Human rights defenders in Ukraine, Russia and Belarus, Nobel Peace Prize

Belarusian Ales Bialiatski and the Russian organizations Memorial and the Ukrainian Center for Civil Liberties will receive the 2022 Nobel Peace Prize “for the right to criticize power” and “denounce crimes against humanity,” the Norwegian Nobel Committee announced Friday. based in Oslo.

The Norwegian Nobel Committee “wishes to honor three outstanding champions of human rights, democracy and peaceful coexistence in neighboring Belarus, Russia and Ukraine,” it said in announcing the names of the laureates.

Bialiatski “was one of the initiators of the democratic movement that emerged in Belarus in the mid-1980s. He has dedicated his life to promoting democracy and peaceful development in his country of origin,” the committee said.

Bialiatski created Viasna (Spring) “in response to constitutional reforms that gave authoritarian powers to the president, who is currently detained without trial,” recalled Berit Reiss-Andersen, chair of the committee, announcing the shared award.

As for the Russian NGO Memorial, the committee recalls that it collected and verified information on abuses and war crimes perpetrated against the population by Russian and pro-Russian forces. “In 2009, the head of the Memorial branch in Chechnya, Natalia Estemirova, was killed because of this work.”

Memorial is based on the notion that confronting past crimes is essential to preventing new ones. The organization has also been at the forefront of efforts to combat militarism and promote human rights and a government based on the rule of law, the organization explained.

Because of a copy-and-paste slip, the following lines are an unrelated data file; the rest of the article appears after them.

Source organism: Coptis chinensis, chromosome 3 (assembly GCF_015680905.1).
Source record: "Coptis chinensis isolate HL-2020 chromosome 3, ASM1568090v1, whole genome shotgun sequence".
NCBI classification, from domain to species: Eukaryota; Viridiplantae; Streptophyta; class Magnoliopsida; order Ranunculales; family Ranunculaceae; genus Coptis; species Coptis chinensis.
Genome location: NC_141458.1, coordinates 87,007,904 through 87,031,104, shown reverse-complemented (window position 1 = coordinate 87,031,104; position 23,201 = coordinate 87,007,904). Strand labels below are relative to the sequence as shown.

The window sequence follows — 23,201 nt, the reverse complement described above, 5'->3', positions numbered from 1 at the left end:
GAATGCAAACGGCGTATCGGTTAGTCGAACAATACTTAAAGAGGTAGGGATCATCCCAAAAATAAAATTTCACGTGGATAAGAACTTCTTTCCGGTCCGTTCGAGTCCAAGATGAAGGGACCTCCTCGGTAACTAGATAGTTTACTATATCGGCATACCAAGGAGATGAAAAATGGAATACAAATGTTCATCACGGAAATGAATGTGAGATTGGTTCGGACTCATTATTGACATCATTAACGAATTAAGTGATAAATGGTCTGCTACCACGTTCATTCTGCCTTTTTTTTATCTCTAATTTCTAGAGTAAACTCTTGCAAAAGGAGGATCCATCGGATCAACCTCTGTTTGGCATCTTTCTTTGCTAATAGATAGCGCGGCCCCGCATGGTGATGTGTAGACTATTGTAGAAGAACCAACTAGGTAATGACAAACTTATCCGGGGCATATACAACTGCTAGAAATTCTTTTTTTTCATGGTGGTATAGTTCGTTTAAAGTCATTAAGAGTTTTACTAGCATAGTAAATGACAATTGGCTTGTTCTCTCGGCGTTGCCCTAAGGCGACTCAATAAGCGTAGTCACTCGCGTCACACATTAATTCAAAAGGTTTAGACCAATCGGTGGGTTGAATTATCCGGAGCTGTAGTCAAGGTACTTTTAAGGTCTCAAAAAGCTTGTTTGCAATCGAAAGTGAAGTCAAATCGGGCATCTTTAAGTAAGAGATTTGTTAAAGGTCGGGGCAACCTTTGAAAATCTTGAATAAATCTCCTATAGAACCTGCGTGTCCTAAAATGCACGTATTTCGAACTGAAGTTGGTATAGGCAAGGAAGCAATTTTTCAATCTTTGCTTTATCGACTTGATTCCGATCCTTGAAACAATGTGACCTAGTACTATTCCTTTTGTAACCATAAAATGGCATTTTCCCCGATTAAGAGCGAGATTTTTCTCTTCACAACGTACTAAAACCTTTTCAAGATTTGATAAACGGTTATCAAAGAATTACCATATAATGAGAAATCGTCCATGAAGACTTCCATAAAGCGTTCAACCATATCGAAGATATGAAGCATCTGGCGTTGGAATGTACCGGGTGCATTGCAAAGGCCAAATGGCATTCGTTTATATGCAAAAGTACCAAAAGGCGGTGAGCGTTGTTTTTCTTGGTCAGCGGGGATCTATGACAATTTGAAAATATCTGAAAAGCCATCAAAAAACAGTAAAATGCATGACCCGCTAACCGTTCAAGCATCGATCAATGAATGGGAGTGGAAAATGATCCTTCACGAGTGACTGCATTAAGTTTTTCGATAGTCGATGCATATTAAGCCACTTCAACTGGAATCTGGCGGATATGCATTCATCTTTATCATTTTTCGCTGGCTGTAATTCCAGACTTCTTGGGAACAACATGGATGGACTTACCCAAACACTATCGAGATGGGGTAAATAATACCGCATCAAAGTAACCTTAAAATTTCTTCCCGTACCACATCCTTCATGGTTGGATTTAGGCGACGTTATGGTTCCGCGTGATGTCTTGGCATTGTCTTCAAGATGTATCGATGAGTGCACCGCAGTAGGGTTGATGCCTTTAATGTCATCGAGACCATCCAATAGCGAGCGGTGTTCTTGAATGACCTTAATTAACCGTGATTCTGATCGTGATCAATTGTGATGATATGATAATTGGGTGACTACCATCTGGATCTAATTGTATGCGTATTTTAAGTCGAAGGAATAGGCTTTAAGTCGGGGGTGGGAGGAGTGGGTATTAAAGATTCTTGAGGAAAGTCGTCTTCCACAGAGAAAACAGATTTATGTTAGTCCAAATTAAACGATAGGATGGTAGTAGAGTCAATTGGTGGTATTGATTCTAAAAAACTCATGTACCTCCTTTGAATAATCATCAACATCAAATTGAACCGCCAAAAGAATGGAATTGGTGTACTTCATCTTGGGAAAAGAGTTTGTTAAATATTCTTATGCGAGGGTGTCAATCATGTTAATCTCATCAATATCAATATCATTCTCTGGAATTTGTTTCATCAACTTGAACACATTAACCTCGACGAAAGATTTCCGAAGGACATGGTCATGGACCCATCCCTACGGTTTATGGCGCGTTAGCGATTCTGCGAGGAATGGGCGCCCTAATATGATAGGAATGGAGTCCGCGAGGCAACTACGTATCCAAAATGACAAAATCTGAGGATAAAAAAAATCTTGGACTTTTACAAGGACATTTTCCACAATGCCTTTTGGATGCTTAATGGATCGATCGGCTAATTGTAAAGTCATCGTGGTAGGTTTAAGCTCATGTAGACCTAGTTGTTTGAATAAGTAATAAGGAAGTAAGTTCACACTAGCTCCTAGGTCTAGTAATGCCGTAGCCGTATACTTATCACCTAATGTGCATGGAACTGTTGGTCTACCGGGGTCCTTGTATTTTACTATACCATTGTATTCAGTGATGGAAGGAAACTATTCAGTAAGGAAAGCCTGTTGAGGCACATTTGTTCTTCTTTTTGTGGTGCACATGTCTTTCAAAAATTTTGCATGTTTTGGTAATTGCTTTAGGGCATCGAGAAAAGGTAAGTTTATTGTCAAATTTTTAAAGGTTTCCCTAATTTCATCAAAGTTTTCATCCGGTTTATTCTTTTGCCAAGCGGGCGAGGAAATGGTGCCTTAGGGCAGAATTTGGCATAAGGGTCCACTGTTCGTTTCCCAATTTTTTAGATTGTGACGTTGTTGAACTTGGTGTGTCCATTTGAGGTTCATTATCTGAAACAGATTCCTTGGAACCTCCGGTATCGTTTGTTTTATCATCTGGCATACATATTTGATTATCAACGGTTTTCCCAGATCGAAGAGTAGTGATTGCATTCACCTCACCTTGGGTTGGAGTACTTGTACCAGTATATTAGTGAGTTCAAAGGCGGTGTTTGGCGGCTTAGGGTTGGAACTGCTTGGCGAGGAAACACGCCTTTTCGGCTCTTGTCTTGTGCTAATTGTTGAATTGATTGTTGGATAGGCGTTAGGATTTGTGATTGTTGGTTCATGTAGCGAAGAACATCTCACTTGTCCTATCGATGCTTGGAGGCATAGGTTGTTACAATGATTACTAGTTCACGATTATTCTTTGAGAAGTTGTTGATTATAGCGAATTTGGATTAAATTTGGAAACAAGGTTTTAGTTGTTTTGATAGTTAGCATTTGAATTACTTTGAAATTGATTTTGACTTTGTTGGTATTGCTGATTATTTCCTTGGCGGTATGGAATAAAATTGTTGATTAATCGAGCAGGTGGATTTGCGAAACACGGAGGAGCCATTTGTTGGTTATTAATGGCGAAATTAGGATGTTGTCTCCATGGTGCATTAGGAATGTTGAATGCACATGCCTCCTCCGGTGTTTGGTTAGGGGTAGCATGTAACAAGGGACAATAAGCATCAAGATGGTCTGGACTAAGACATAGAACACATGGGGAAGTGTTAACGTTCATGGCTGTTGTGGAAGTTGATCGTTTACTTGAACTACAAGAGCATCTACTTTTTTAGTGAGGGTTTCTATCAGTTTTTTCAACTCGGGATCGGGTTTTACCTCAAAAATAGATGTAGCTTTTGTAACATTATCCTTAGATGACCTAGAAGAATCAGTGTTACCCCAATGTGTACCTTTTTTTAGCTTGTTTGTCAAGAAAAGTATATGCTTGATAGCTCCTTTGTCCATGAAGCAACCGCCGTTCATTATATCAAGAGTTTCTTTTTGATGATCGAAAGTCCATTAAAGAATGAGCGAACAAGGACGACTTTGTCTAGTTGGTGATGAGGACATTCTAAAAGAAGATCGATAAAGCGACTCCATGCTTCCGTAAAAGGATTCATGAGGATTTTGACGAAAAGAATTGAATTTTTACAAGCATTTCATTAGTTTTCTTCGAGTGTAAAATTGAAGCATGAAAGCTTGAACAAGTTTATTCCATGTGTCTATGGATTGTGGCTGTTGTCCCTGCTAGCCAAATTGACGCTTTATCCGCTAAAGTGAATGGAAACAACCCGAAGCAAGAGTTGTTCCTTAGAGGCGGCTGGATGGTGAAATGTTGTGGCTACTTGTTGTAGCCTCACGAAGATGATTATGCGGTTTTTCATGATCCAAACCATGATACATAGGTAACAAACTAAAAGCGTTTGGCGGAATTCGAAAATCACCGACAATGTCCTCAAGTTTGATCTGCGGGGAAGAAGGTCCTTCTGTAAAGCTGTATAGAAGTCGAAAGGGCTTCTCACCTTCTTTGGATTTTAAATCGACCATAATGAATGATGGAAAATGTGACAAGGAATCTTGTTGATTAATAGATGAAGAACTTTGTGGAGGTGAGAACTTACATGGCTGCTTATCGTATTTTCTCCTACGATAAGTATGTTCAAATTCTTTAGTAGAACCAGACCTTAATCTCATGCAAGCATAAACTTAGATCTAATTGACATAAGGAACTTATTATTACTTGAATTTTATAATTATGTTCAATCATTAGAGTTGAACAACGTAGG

Memorial was created in 1987 by human rights activists in the former Soviet Union who wanted to ensure that the victims of the communist regime’s oppression were never forgotten.

As for the Center for Civil Liberties, it was founded with the purpose of promoting human rights and democracy in Ukraine. “He has taken a position to strengthen Ukrainian civil society and put pressure on the authorities to make Ukraine a full-fledged democracy,” the committee notes.

The Ukrainian center “has become an important source for documenting war crimes by Russia and plays a ‘pioneering role’ in holding the guilty to account.”

“With their continued efforts in favor of humanistic values, anti-militarism and the principles of law, this year’s winners have reinvigorated and honored Alfred Nobel’s vision of peace and brotherhood among nations, a much-needed vision in the world of today,” he adds.

The one for Peace is the fifth of the awards announced so far, after those for Medicine, Physics, Chemistry and Literature, and it succeeds the one awarded in 2021 to two journalists, the Filipino María Ressa and the Russian Dmitry Muratov.

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Human rights defenders in Ukraine, Russia and Belarus, Nobel Peace Prize